Live long and prosper - Spock
05-28-2012 08:38 PM
Thanks everyone. Yes I do need to work on the spelling and spell checkers only make it worse
My intention is not so I can work at SpaceX. There are probably lot's of jobs that I could not get because I lack a degree. I may be qualified but overlooked.. It would be nice to know that I could get some of these cool jobs if I wanted to even though I would not apply if that makes any sense. I like what I do and where I work. I am an engineering technician who writes lots of LabVIEW code. I think it is possible that I could continue in my current position but with the title of validation engineer if I get a degree. Writing LabVIEW is only part of what I do and the other part is in the lab. It's a great mix that I could continue even with an engineering title.
The SpaceX LabVIEW job is simply what got me started in thinking about this. I have seriously been considering it and the real reason is mostly for me. Plus the fact that my employer will pay for it as long as I maintain good grades is a real plus.
05-29-2012 04:29 AM
I have a University degree, but all of my academic qualifications - up to and includng my degree - aren't fantastic. Average grades and a saturation of young people holding degrees in the country make it difficult to stand out.
Engineering, however, is one of the few disciplines where experience trumps academia right from the word 'go'. I have always had my foot in the door of an engineering career from an early age, practicing experience in summer vacation jobs and documenting home projects. That's not to say that the process of formal teaching is wasted, but there is a critical perception of knowledge and applied knowledge in the engineering field.
When a recruiter or employer is given a stack of 2 page CVs/resumes, checking the qualifications and removing those without higher education is a quick way to cut the pile. By putting my work experienece first I force them to take a note of what I can do rather than what I may have been taught to do. My academic record is right down the bottom of my CV, before the references section. Recruiters like to rearrange (and sometimes add to) CVs, and I always send mine as a PDF to make it harder to change, and then insist they are forwarded as-is. This format has always worked for me and I have always received interview calls based on my work experience and further interests.
You mention the validation of a degree to progress to being an engineer. In the UK, applying to be a Chartered Engineer is taken purely on merit. Having a degree does certainly make it easier, as there is an assumed level of knowledge. I have the 'wrong' type of degree though - A Bachelors rather than a Masters. Whether the candidate holds a degree or not, they are required to present themselves to be peer reviewed in order to be assessed on depth of knowledge in their field. If they make the cut, they receive their reccommendation.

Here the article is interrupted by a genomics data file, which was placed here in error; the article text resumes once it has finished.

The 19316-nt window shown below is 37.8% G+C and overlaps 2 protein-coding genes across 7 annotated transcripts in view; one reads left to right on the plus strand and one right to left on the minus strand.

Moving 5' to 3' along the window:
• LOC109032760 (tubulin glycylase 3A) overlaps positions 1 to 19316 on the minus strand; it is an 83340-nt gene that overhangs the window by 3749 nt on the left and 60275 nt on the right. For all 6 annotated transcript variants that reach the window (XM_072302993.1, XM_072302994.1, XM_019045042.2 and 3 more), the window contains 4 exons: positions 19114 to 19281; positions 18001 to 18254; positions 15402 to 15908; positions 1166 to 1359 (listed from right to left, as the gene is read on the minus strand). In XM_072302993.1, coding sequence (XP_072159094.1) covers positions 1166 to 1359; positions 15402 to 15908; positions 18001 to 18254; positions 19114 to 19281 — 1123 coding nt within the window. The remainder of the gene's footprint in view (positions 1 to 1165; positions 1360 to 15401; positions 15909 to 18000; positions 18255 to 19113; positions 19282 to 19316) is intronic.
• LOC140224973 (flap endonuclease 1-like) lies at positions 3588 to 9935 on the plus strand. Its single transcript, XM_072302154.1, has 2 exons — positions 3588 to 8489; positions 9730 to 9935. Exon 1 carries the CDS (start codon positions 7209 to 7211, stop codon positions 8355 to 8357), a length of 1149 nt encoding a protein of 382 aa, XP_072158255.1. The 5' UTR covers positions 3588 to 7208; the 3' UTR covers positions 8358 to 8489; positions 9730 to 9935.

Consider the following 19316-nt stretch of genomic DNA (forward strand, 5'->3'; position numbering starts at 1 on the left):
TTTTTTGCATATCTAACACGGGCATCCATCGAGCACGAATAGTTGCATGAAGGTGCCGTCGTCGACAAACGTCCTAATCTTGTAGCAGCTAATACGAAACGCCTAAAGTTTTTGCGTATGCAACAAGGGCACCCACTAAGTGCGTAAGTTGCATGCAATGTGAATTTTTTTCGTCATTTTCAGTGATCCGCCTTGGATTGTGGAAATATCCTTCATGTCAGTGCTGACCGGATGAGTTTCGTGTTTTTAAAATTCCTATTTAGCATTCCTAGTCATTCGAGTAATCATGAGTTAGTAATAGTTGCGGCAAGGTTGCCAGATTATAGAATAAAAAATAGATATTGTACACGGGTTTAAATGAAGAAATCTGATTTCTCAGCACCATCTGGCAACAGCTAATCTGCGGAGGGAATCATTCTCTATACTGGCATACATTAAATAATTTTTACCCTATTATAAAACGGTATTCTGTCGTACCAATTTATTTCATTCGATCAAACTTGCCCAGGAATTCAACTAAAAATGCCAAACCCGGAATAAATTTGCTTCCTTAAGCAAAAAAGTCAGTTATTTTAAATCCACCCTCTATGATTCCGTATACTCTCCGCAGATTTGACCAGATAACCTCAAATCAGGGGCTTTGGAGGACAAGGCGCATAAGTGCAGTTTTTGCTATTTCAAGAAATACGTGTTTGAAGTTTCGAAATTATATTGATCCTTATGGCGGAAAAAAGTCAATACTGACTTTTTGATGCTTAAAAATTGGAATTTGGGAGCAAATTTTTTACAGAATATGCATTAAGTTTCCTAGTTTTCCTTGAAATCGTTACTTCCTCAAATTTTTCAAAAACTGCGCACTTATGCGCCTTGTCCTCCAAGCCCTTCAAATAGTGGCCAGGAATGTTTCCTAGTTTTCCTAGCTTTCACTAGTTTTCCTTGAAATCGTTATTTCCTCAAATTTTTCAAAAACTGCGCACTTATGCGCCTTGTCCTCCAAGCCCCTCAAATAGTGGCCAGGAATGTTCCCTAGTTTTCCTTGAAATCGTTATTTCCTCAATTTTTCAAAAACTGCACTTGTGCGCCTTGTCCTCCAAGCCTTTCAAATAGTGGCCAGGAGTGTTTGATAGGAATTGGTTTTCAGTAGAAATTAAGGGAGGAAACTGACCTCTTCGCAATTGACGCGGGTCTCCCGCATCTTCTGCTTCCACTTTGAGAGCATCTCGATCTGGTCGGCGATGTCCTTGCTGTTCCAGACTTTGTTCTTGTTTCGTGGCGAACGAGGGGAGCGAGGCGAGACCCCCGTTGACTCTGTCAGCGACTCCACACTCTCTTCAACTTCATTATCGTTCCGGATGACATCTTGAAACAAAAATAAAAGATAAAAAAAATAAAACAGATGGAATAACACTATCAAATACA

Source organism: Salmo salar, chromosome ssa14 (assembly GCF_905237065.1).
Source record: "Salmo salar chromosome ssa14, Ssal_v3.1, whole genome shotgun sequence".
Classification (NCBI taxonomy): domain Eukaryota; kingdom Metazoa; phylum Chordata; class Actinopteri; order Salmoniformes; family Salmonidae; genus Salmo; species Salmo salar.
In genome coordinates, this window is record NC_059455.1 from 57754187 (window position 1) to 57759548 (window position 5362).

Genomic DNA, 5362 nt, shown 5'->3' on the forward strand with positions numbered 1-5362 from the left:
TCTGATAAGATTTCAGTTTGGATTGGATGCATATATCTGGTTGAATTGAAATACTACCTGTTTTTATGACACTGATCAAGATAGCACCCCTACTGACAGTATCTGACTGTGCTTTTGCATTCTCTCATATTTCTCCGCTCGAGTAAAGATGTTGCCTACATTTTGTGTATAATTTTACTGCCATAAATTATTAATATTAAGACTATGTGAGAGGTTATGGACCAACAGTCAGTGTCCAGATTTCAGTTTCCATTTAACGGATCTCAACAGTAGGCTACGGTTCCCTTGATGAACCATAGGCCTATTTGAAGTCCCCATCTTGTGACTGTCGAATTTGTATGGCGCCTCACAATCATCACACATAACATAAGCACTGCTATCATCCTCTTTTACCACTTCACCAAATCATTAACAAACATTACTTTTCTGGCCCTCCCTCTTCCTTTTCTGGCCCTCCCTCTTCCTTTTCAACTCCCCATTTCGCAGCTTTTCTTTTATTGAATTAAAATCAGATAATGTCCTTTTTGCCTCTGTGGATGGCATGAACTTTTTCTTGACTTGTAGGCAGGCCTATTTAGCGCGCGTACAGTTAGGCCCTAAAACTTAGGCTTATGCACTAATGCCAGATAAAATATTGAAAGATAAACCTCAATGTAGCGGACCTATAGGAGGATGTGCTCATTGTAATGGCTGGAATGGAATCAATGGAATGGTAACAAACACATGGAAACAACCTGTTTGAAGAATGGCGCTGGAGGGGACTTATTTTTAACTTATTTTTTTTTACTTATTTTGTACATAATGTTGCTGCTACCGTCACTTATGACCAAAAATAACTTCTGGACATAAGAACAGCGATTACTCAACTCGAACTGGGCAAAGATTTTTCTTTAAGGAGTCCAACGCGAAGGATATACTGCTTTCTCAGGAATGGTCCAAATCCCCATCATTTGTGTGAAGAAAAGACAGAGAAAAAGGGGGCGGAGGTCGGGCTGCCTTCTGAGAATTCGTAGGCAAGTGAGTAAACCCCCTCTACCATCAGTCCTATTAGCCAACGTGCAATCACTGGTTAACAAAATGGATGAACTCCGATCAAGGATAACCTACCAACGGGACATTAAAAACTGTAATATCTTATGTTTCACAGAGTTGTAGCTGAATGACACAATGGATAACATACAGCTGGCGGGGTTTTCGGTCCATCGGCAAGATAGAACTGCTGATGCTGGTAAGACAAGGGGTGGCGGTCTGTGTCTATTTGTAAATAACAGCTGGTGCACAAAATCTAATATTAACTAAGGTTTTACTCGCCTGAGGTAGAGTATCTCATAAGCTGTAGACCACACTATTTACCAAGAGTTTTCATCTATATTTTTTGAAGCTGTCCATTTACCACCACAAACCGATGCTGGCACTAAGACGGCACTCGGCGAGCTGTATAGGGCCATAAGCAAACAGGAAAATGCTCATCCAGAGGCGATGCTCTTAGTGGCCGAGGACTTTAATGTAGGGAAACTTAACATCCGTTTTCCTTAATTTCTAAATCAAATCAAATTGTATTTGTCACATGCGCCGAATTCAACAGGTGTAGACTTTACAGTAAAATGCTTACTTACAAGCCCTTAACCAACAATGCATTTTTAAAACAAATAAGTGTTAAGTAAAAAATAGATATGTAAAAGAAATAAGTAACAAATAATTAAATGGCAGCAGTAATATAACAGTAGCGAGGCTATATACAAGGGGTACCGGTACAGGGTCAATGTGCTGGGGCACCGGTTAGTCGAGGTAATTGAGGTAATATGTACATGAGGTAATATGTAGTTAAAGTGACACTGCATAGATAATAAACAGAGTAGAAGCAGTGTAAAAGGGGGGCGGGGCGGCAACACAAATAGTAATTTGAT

All that being said; a part time college course will certainly teach new stuff, and remind you of what you have forgotten. You seem to have made you mind up about pursuing a degree, but if your big wodge of text up the top were condensed and concise, then I can see no good reason that 30 years of experience would be overlooked due to a lack of a degree. Don't let it get you down.
05-29-2012 05:32 AM
This post was really worth the read!
If you are willing to do something, just do it!
I met an engineer, he has worked in the farming industry for some time (he was a technician) then he decided to be an automation engineer. He worked his hands to the bone (every single night having two kids) and he's a project manager now. God knows that a degree makes a difference in France, but my opinion is that his dedication are more valuable than every degree from another University.
05-29-2012 08:13 AM
"Young man take a look at my life,..."
I earned my degrre 23 years* after graduating from high school.
my mother would never let me use anything that plugged into the wall but I played the same game with out of date lantern batteries.
I learned my basic electronics from the manual my dad had from the Air Force.
Worked as a technician and eventually worked my way up to District Support Engineer at DEC. When I got layed-off (along with 20K others) I found myself only qualified for technician jobs since I lacked a degree. After taking Algebra I at night to see if I could handle the work, I quit my job and went to school full-time and earned my degree.
My wife and I agree it was of the best investments we ever made.
"Everything I neede to know in life I learned in kindergarten" comes to mind because all of the importnat skills I use regularly I learned as technician. College lets me "talk to anyone" on any subject.
So the degree did open doors for me. But degrees are a lot like cerifications for LV. They may not prove you know everything but they do show you have been through a lot. Your work experience is also proof that you have been through a lot.
Combine your experieince with a degree and you will be a kick-butt engineer.
Go fo it!
* I had to wait for spell-checkers to be invented.